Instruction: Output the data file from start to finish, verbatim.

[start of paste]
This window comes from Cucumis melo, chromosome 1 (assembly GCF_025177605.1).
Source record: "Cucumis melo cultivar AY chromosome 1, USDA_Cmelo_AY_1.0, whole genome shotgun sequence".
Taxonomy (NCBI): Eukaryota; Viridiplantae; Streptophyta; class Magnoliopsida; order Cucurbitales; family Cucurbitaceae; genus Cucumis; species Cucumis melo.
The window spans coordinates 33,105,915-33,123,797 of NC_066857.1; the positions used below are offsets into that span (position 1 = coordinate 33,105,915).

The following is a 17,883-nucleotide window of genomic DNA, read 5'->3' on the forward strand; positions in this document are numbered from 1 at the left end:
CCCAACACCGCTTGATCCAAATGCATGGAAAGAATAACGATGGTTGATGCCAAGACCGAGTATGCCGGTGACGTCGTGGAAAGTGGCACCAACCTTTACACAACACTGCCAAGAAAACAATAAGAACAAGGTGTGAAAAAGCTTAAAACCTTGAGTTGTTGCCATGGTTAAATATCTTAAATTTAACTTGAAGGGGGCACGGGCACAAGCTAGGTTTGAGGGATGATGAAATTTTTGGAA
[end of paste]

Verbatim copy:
This window comes from Cucumis melo, chromosome 1 (assembly GCF_025177605.1).
Source record: "Cucumis melo cultivar AY chromosome 1, USDA_Cmelo_AY_1.0, whole genome shotgun sequence".
Taxonomy (NCBI): Eukaryota; Viridiplantae; Streptophyta; class Magnoliopsida; order Cucurbitales; family Cucurbitaceae; genus Cucumis; species Cucumis melo.
The window spans coordinates 33,105,915-33,123,797 of NC_066857.1; the positions used below are offsets into that span (position 1 = coordinate 33,105,915).

The following is a 17,883-nucleotide window of genomic DNA, read 5'->3' on the forward strand; positions in this document are numbered from 1 at the left end:
CCCAACACCGCTTGATCCAAATGCATGGAAAGAATAACGATGGTTGATGCCAAGACCGAGTATGCCGGTGACGTCGTGGAAAGTGGCACCAACCTTTACACAACACTGCCAAGAAAACAATAAGAACAAGGTGTGAAAAAGCTTAAAACCTTGAGTTGTTGCCATGGTTAAATATCTTAAATTTAACTTGAAGGGGGCACGGGCACAAGCTAGGTTTGAGGGATGATGAAATTTTTGGAA